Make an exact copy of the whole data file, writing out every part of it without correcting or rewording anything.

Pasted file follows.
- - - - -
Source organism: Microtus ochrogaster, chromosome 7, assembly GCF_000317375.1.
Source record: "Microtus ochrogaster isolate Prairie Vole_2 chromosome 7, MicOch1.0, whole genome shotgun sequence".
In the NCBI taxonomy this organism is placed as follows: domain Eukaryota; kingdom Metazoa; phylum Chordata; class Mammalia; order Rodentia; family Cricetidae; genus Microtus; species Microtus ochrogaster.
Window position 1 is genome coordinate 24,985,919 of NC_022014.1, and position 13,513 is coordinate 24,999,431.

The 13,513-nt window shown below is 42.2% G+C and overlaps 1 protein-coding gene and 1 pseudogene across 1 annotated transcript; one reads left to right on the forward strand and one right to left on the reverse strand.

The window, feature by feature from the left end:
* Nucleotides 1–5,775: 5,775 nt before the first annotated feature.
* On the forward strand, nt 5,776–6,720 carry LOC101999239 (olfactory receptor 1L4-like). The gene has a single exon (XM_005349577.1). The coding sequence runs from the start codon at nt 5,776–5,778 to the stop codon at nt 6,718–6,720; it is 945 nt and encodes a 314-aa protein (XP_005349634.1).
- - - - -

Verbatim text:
Source organism: Microtus ochrogaster, chromosome 7, assembly GCF_000317375.1.
Source record: "Microtus ochrogaster isolate Prairie Vole_2 chromosome 7, MicOch1.0, whole genome shotgun sequence".
In the NCBI taxonomy this organism is placed as follows: domain Eukaryota; kingdom Metazoa; phylum Chordata; class Mammalia; order Rodentia; family Cricetidae; genus Microtus; species Microtus ochrogaster.
Window position 1 is genome coordinate 24,985,919 of NC_022014.1, and position 13,513 is coordinate 24,999,431.

The 13,513-nt window shown below is 42.2% G+C and overlaps 1 protein-coding gene and 1 pseudogene across 1 annotated transcript; one reads left to right on the forward strand and one right to left on the reverse strand.

The window, feature by feature from the left end:
* Nucleotides 1–5,775: 5,775 nt before the first annotated feature.
* On the forward strand, nt 5,776–6,720 carry LOC101999239 (olfactory receptor 1L4-like). The gene has a single exon (XM_005349577.1). The coding sequence runs from the start codon at nt 5,776–5,778 to the stop codon at nt 6,718–6,720; it is 945 nt and encodes a 314-aa protein (XP_005349634.1).